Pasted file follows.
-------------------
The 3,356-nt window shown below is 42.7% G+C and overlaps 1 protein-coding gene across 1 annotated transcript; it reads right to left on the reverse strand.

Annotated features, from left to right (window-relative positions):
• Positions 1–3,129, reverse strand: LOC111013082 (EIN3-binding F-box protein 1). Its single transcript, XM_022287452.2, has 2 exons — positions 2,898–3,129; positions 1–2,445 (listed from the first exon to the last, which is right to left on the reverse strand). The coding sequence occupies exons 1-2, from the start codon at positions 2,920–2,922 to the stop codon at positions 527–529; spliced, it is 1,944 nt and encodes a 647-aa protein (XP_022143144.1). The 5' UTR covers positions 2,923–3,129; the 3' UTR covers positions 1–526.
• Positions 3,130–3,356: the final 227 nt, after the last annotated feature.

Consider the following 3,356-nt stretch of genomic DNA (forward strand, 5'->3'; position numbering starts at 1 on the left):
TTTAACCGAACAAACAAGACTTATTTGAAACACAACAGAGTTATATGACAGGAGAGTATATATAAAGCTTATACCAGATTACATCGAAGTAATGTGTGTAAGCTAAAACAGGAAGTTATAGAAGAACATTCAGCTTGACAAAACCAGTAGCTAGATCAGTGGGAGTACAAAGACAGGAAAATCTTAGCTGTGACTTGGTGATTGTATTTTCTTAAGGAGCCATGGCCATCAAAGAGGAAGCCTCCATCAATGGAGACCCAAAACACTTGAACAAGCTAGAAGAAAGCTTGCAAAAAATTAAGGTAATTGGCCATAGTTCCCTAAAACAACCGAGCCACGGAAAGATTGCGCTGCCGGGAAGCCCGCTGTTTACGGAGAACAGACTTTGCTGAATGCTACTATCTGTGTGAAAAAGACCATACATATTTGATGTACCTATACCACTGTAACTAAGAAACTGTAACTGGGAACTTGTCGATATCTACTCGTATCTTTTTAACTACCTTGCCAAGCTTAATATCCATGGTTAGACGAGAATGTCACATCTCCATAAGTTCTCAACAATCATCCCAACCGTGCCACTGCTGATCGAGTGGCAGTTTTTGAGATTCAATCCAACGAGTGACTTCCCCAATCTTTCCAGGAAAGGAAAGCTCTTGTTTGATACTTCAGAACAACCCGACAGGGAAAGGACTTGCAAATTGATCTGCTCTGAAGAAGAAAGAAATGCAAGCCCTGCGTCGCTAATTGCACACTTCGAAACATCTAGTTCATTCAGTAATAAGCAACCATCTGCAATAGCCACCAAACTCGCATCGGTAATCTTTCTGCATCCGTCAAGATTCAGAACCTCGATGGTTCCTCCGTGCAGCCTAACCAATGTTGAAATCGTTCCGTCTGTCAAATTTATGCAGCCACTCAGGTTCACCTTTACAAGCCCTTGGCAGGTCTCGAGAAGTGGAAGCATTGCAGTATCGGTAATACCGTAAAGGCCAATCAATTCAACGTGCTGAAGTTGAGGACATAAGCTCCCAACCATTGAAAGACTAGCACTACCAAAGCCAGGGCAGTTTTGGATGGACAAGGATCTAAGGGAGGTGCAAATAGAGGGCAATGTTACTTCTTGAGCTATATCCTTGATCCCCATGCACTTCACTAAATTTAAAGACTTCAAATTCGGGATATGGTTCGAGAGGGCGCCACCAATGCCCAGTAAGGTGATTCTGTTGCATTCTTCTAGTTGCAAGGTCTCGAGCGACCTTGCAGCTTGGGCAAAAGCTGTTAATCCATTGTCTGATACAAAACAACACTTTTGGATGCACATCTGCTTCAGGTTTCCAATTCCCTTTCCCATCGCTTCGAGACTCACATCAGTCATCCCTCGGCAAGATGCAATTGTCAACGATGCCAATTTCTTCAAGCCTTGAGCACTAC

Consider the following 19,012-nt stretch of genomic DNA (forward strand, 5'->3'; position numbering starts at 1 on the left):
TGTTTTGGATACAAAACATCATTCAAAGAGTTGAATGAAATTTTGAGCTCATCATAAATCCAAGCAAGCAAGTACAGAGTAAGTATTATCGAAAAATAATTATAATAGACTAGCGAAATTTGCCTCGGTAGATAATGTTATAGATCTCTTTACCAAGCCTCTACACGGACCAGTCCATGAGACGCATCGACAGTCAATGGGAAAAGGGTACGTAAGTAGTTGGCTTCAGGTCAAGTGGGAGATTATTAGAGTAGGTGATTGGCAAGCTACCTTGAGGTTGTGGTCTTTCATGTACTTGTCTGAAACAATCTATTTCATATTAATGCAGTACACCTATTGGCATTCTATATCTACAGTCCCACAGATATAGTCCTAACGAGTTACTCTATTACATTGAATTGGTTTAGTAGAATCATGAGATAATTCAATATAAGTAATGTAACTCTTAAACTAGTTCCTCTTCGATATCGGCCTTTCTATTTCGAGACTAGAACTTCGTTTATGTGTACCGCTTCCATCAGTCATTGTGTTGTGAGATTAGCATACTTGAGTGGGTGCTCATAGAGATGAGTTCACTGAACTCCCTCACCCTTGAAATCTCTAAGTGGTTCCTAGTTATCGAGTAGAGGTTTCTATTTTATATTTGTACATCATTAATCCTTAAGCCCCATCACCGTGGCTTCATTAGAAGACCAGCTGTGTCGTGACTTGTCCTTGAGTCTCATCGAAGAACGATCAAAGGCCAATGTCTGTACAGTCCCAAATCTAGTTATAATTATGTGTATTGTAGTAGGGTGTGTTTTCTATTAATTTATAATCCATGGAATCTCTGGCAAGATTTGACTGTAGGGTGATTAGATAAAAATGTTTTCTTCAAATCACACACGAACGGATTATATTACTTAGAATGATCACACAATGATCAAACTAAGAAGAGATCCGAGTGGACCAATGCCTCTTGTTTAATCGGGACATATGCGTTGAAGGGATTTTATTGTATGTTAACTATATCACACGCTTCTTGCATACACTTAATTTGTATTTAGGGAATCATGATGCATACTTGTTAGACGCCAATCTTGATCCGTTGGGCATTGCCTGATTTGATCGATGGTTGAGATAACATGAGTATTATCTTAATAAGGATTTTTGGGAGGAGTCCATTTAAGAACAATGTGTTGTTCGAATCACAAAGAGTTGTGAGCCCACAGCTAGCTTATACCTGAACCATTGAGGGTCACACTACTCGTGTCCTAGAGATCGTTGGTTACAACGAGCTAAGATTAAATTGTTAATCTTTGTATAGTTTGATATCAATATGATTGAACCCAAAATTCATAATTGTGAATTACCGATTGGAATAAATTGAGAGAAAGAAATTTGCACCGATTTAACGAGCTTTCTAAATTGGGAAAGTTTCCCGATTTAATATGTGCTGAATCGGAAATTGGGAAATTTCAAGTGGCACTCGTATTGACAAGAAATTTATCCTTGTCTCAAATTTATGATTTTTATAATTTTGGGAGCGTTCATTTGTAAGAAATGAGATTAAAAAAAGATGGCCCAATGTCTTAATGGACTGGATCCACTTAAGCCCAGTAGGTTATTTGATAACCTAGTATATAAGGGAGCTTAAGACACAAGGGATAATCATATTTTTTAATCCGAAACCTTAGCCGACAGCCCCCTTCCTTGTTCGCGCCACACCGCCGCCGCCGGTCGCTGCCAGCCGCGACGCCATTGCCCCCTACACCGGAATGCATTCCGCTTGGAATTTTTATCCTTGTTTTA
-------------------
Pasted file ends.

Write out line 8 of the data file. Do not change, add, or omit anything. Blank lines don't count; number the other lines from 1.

TGTTTTGGATACAAAACATCATTCAAAGAGTTGAATGAAATTTTGAGCTCATCATAAATCCAAGCAAGCAAGTACAGAGTAAGTATTATCGAAAAATAATTATAATAGACTAGCGAAATTTGCCTCGGTAGATAATGTTATAGATCTCTTTACCAAGCCTCTACACGGACCAGTCCATGAGACGCATCGACAGTCAATGGGAAAAGGGTACGTAAGTAGTTGGCTTCAGGTCAAGTGGGAGATTATTAGAGTAGGTGATTGGCAAGCTACCTTGAGGTTGTGGTCTTTCATGTACTTGTCTGAAACAATCTATTTCATATTAATGCAGTACACCTATTGGCATTCTATATCTACAGTCCCACAGATATAGTCCTAACGAGTTACTCTATTACATTGAATTGGTTTAGTAGAATCATGAGATAATTCAATATAAGTAATGTAACTCTTAAACTAGTTCCTCTTCGATATCGGCCTTTCTATTTCGAGACTAGAACTTCGTTTATGTGTACCGCTTCCATCAGTCATTGTGTTGTGAGATTAGCATACTTGAGTGGGTGCTCATAGAGATGAGTTCACTGAACTCCCTCACCCTTGAAATCTCTAAGTGGTTCCTAGTTATCGAGTAGAGGTTTCTATTTTATATTTGTACATCATTAATCCTTAAGCCCCATCACCGTGGCTTCATTAGAAGACCAGCTGTGTCGTGACTTGTCCTTGAGTCTCATCGAAGAACGATCAAAGGCCAATGTCTGTACAGTCCCAAATCTAGTTATAATTATGTGTATTGTAGTAGGGTGTGTTTTCTATTAATTTATAATCCATGGAATCTCTGGCAAGATTTGACTGTAGGGTGATTAGATAAAAATGTTTTCTTCAAATCACACACGAACGGATTATATTACTTAGAATGATCACACAATGATCAAACTAAGAAGAGATCCGAGTGGACCAATGCCTCTTGTTTAATCGGGACATATGCGTTGAAGGGATTTTATTGTATGTTAACTATATCACACGCTTCTTGCATACACTTAATTTGTATTTAGGGAATCATGATGCATACTTGTTAGACGCCAATCTTGATCCGTTGGGCATTGCCTGATTTGATCGATGGTTGAGATAACATGAGTATTATCTTAATAAGGATTTTTGGGAGGAGTCCATTTAAGAACAATGTGTTGTTCGAATCACAAAGAGTTGTGAGCCCACAGCTAGCTTATACCTGAACCATTGAGGGTCACACTACTCGTGTCCTAGAGATCGTTGGTTACAACGAGCTAAGATTAAATTGTTAATCTTTGTATAGTTTGATATCAATATGATTGAACCCAAAATTCATAATTGTGAATTACCGATTGGAATAAATTGAGAGAAAGAAATTTGCACCGATTTAACGAGCTTTCTAAATTGGGAAAGTTTCCCGATTTAATATGTGCTGAATCGGAAATTGGGAAATTTCAAGTGGCACTCGTATTGACAAGAAATTTATCCTTGTCTCAAATTTATGATTTTTATAATTTTGGGAGCGTTCATTTGTAAGAAATGAGATTAAAAAAAGATGGCCCAATGTCTTAATGGACTGGATCCACTTAAGCCCAGTAGGTTATTTGATAACCTAGTATATAAGGGAGCTTAAGACACAAGGGATAATCATATTTTTTAATCCGAAACCTTAGCCGACAGCCCCCTTCCTTGTTCGCGCCACACCGCCGCCGCCGGTCGCTGCCAGCCGCGACGCCATTGCCCCCTACACCGGAATGCATTCCGCTTGGAATTTTTATCCTTGTTTTA